Design flexibility: CLT panel thickness can be easily increased to allow for longer spans, and custom cut as required with CNC equipment to exacting tolerances.

Thermal performance: CLT’s thermal performance is related to panel thickness. Thicker panels require less insulation, and because panels are solid, there is little potential for airflow through the panel system. As a result, interior temperatures can be maintained with as little as one-third the amount of energy otherwise required for cooling or heating.

Cost-effectiveness: Even without considering the added benefits of faster construction time (up to 25% less time and up to 50% less labor) and lower foundation costs, CLT compares favorably to certain concrete, masonry, and steel building alternatives. According to a 2010 study by FPInnovations, CLT was 15% lower for mid-rise residential, 15 to 50% cheaper for mid-rise non-residential and 25% cheaper for low-rise commercial structures.

Less waste: Because CLT panels are custom manufactured for particular building projects, they generate little or no job site waste generated. Additionally, fabrication scraps, if created, can be used for other architectural elements such as stairs, or as biofuel.

Environmental advantages: Aside from superior thermal performance that saves building operators money on their heating bill, CLT is also valued because its production has a lower environmental footprint than the manufacturing of other construction alternatives, including the production of less air and water pollution and the generation of less CO2. The environmental case for CLT is enhanced as it acts to sequester carbon.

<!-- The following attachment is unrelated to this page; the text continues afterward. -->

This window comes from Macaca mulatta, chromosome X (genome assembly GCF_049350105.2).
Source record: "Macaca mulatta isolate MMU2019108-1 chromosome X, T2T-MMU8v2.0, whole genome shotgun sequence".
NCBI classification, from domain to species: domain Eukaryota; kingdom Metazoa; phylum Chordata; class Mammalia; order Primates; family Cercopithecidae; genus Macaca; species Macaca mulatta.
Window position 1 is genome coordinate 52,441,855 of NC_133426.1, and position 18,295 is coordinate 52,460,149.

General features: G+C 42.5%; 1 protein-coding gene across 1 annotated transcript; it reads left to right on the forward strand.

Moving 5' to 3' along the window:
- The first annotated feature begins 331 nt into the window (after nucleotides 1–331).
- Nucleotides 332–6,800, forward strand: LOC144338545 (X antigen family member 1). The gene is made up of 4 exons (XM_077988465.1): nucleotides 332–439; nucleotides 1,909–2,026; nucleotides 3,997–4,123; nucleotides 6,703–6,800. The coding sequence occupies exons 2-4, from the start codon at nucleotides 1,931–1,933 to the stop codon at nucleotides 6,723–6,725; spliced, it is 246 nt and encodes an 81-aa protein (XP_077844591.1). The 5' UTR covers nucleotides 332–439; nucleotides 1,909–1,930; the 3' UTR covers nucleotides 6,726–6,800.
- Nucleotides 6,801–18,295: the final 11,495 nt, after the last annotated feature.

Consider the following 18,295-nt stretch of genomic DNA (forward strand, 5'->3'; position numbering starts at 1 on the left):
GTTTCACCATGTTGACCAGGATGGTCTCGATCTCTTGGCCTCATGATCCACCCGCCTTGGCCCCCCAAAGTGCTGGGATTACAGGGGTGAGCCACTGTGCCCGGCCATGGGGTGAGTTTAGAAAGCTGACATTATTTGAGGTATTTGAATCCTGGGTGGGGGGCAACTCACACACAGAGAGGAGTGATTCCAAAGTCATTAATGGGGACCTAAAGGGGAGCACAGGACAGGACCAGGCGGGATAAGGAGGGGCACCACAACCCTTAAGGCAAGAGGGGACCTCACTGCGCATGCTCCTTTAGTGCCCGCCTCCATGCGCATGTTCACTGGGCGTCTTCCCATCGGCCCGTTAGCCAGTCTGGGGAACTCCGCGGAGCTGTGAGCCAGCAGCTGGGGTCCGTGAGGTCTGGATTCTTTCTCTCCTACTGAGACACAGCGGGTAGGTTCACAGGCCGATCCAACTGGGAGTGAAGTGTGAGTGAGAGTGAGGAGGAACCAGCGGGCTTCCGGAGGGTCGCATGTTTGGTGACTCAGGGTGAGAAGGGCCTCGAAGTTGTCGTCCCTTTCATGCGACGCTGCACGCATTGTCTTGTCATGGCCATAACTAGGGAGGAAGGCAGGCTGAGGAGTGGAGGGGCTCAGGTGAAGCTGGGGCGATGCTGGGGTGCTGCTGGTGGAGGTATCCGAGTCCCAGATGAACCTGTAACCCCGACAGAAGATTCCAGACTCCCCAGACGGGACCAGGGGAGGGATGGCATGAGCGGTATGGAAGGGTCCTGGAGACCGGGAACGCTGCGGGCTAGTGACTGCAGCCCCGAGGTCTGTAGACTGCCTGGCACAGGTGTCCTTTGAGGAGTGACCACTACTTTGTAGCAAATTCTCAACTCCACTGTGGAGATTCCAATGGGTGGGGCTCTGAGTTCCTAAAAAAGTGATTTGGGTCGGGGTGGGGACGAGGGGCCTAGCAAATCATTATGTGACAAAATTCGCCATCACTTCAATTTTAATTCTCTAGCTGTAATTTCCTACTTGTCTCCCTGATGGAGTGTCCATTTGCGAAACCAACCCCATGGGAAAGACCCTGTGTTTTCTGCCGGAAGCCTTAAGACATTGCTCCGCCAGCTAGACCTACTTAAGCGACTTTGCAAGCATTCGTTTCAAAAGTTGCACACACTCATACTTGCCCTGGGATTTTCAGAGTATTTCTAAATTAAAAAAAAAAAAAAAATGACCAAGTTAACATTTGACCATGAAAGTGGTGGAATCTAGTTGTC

Fire protection: The thick cross-section of CLT panels provides superior fire resistance because panels char slowly. Once charred, the panels are protected from further degradation.

Seismic performance: Thanks to its dimensional stability and rigidity, CLT performs well under seismic stresses. Extensive testing has determined that CLT panels hold up exceptionally well with no deformation, particularly in multi-story applications.

What is the Outlook for CLT?

While mass timber is considered a more sustainable building material than steel or concrete, its uptake until recently has been limited due to negative perceptions regarding its strength and cost as well as building code restrictions that have limited its use in mass-market building types.

However, as one recent report notes, as the price of mass timber products continues to fall and local jurisdictions improve their code approval processes, the wood material is anticipated to become a more viable everyday choice for building commercial office buildings.

According to The Economist, mass timber is expected to account for US$1.4bn of the US$14trn global construction industry by 2025 and 0.5% of new urban buildings by 2050. With concerted investment in global manufacturing capacity and building projects for mass timber, however, The Economist believes that the share of the construction market could rise exponentially by 2050, capturing trillions in value.

Resources:

Canada CLT Handbook, 2019 Edition

Solid Advantages

U.S. CLT Handbook

Transparent wood product

Windows to Wearables: Innovation in Wood Products

https://www.usda.gov/media/blog/2020/10/01/transparent-wood-could-be-window-future

While wood products have been used by humanity for millennia, researchers are recently finding new and exciting ways that the material can be used to promote sustainability. The forest products sector welcomes these exciting new opportunities for wood products, particularly for its woody residuals such as sawdust, bark, and chips. Woody residuals are generated from tree harvest tops and branches, woodlot thinnings, low-grade logs, sawmill activities, and the chipping of recycled wood, including end-of-life pallet material.